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On September 11th, 2007, Canadian Prime Minister Stephen Harper gave the people of Australia a national treasure-and brought to light a little-known facet of Australia's past. Prime Minister Harper presented Prime Minister Howard of Australia with an historic playbill printed in Sydney in 1796, a document that experts have confirmed to be the oldest surviving document printed in Australia.
"Canadians and Australians share a passion for the preservation of our cultural heritage," said the Honourable Josée Verner, Minister of Canadian Heritage, Status of Women and Official Languages. "We were thrilled to discover this extraordinary artifact, and we are proud to return it, in the spirit of the great friendship between our countries, to the keeping of the Australian people."
The story behind this event is intriguing. The playbill, for a July 30, 1796, production of Jane Shore, was discovered by Elaine Hoag, a rare book librarian with Library and Archives Canada while she was cataloguing items in the collection. The document had been tucked into a 150-year-old scrapbook that was donated to Library and Archives Canada by the Library of Parliament in 1973. Some of the scrapbook materials had come loose from their guard sheets and had been set aside in a folder for safekeeping.
Ms. Hoag remembers the dawning excitement of her discovery as she picked up one of these sheets for cataloguing-a playbill for a performance of Jane Shore, to be held at the Theatre Royal, Sydney, on 30 July 1796…
Theatre Royal, Sydney? Could Australian convicts really have erected a Royal Theatre by 1796? Surely, this must refer to a Sydney in England. The playbill was small and poorly printed, typical of a small, provincial press-but equally typical of an amateur printer operating in primitive conditions. Curiosity led me to John West's Theatre in Australia1, which notes that plays had in fact been performed in Sydney as early as 1789. Fortunately, two Theatre Royal playbills were reproduced in West's book-identical in size, typeface and layout to the one in my hand-for performances that had taken place on 8 March 1800 and 8 April 1800. To my astonishment, these bills were captioned "The two earliest known surviving Australian playbills." Take my breath away! I held in my hand a playbill that was printed almost four years earlier. I was eager to learn more.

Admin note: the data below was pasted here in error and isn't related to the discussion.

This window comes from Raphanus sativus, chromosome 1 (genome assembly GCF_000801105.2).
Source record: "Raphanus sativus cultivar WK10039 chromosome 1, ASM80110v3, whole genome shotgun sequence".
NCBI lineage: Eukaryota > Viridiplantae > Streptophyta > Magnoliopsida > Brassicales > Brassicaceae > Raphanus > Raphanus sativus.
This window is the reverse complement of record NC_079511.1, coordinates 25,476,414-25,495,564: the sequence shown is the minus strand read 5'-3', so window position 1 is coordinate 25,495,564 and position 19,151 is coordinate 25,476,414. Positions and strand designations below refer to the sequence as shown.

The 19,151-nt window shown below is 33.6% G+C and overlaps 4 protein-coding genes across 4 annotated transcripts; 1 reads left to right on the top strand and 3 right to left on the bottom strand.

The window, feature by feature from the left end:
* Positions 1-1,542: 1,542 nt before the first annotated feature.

And learn more she did. Detailed investigations by Ms. Hoag uncovered the significance of this document and its distinguished provenance.
Librarian and Archivist of Canada, Ian E. Wilson, contacted the National Library of Australia to report the find and to seek their expertise in confirming the document's provenance and authenticity. To everyone's delight, experts on both sides of the Pacific agreed that this was, indeed, the oldest known existing document printed in Australia.
What should be done with it? The Government of Canada took an unusual and generous step in offering the playbill to the people of Australia. As Ian Wilson explained, "Apart from having been found within the vast collection of Library and Archives Canada, the playbill has no connection with Canada and it has played no role in our history or our national life. The playbill is of enormous historical significance to Australia, and Library and Archives Canada supports its return to the Australian people, in the spirit of international cooperation, and in recognition of the value that both our nations place on preserving our documentary heritage."
Library and Archives Canada collects and preserves Canada's documentary heritage in all its forms, for the benefit of past and future generations, as part of its overall mandate. Our collection is one of extraordinary range, depth, and magnitude, including books, periodicals, maps, photographs, drawings, films, sound recordings, and a unique music collection. Through the conservation, discovery and return of this invaluable piece of Australian heritage, Library and Archives Canada fulfills two other mandates: contributing to the advancement of Canada as a free and democratic society, and encouraging cooperation among communities involved in the acquisition, preservation and diffusion of knowledge.
"The discovery of this 211-year-old document and its provenance is a credit to our talented and dedicated people at Library and Archives Canada," said Minister Verner. "I'm proud to say that Canada has preserved it with great care so we can return it to the people of Australia."
The Jane Shore playbill will become part of the collection of the National Library of Australia, where it will be exhibited in their new Treasures Gallery, due to open in 2008.
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